2061 West 10th Street
Lunch, 11 a.m. to 3 p.m. Monday through
Friday. Dinner, 4 to 10 p.m. Monday
through Thursday; until midnight on Friday
and Saturday. Bar open until 1 a.m.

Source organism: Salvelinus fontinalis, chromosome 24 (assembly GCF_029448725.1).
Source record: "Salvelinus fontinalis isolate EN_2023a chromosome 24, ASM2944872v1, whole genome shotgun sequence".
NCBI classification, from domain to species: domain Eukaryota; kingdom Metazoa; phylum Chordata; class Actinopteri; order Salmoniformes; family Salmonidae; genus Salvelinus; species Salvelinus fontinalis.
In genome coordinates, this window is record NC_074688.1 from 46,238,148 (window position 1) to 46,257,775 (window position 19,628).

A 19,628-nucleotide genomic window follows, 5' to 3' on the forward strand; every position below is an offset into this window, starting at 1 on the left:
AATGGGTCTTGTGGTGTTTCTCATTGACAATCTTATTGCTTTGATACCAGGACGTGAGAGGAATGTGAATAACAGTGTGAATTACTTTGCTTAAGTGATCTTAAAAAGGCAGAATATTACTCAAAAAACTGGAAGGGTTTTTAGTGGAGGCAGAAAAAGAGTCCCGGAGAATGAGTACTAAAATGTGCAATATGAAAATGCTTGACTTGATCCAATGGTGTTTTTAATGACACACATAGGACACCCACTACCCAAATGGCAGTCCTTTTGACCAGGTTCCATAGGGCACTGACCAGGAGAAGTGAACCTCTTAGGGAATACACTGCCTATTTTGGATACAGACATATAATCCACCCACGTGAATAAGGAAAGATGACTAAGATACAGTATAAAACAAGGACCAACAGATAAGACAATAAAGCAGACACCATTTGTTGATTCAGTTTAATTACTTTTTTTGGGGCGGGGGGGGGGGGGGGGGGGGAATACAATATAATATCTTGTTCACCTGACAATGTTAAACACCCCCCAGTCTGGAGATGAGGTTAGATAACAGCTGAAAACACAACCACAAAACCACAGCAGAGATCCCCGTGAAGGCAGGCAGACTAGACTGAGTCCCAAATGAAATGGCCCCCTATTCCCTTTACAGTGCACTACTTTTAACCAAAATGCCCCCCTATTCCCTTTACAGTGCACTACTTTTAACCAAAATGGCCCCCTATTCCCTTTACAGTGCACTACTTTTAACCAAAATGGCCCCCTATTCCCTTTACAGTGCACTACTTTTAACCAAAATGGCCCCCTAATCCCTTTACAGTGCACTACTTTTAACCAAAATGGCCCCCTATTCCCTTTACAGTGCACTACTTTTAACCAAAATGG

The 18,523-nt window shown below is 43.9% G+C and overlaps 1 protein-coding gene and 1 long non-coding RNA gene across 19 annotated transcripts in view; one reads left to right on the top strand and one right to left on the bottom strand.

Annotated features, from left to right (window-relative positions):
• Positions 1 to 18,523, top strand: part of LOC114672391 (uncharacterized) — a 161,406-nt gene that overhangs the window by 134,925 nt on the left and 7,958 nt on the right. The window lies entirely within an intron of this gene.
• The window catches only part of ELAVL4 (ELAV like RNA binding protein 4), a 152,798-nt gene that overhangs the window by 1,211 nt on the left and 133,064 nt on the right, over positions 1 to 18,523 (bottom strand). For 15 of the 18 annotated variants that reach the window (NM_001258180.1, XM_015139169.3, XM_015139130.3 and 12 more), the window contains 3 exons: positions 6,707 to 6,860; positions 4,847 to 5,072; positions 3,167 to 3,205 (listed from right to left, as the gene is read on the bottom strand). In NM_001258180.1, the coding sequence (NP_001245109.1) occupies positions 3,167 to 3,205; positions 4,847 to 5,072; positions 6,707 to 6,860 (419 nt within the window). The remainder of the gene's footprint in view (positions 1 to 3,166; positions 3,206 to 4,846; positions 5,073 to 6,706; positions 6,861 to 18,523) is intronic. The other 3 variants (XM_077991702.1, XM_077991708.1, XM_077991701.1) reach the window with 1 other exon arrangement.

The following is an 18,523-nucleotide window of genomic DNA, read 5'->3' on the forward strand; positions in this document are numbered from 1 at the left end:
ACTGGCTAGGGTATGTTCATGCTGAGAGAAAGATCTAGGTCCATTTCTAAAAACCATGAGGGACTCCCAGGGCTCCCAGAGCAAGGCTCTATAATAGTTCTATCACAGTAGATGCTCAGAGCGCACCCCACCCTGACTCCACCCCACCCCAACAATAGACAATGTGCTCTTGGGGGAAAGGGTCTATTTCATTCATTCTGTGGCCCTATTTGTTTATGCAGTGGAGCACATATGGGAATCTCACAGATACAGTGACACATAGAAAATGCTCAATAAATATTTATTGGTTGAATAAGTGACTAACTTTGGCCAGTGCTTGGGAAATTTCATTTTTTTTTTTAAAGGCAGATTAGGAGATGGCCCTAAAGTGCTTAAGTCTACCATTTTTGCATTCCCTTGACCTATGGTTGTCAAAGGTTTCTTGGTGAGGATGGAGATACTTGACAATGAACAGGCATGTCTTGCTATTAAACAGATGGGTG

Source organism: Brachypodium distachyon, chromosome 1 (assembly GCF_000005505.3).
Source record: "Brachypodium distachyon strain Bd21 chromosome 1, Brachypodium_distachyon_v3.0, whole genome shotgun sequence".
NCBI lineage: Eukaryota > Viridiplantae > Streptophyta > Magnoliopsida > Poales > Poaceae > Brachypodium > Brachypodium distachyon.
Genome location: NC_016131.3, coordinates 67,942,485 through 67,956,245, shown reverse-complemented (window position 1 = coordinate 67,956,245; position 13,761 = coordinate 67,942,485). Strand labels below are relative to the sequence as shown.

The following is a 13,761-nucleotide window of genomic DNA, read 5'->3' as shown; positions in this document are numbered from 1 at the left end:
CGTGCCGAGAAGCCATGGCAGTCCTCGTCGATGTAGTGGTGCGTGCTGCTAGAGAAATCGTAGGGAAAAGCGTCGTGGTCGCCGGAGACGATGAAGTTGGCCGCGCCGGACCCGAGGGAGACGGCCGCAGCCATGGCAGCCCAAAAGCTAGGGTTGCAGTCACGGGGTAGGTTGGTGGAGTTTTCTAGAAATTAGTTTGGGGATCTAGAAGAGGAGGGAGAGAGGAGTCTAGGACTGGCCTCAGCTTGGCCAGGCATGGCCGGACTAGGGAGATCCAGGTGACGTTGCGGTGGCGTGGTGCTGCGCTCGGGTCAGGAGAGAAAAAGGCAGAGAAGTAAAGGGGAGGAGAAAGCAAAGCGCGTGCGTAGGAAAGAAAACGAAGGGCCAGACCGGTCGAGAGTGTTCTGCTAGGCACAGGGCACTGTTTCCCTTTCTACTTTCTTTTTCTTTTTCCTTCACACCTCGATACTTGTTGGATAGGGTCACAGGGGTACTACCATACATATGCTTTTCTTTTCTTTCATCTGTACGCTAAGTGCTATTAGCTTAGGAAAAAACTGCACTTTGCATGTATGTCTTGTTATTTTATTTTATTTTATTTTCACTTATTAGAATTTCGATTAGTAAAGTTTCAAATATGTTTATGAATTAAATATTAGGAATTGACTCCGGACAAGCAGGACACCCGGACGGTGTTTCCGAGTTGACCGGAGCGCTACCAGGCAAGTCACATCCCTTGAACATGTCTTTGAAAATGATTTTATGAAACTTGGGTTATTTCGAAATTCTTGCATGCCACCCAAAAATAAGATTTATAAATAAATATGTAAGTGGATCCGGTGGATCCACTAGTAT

For the past three years, the Firebird Band has been one of those vaporous, revolving-membership projects that periodically surface and disappear within the indie noise-pop community. As prime mover Chris Broach became increasingly occupied with touring and recording commitments for his main band, Braid, time allotted for the same activities for the Firebird Band were considerably harder to come by, resulting in the "Feel Alright" EP in 1998 and the "New York" 7-inch, as well as a handful of one-off live appearances. With the demise of Braid, Broach finds himself with considerably more time on his hands, and he has poured it into making the Firebird Band a legitimate outfit, rather than a sporadically attended project (which is exactly how Braid came into being). As often happens when a side gig solidifies, not everyone came along for the ride. Since the recording of Firebird's debut full-length, The Setting Sun and Its Satellites, only Broach and guitarist Andy Hawthorne (Pilot in Hiatus) remain for the roadwork. The group has lost bassist Eric Bocek and drummer Tommy Shimenetto and replaced them with Ben Wilson and Steven Lamos, respectively. Where Braid tended toward a more primal grunge-like approach, Firebird tends to be a little more subtle and melodic -- comparisons to the Cure, with manic flecks of the Pixies, are not without support, and it's safe to assume a familiarity with the Dischord family (Fugazi, Lungfish, Shudder to Think) as well. Although there was an appealing edge to Braid's work, sometimes it was all edge. But Broach hasn't forgotten the edge with the Firebird Band; he's merely found the way to polish it without making it sharper.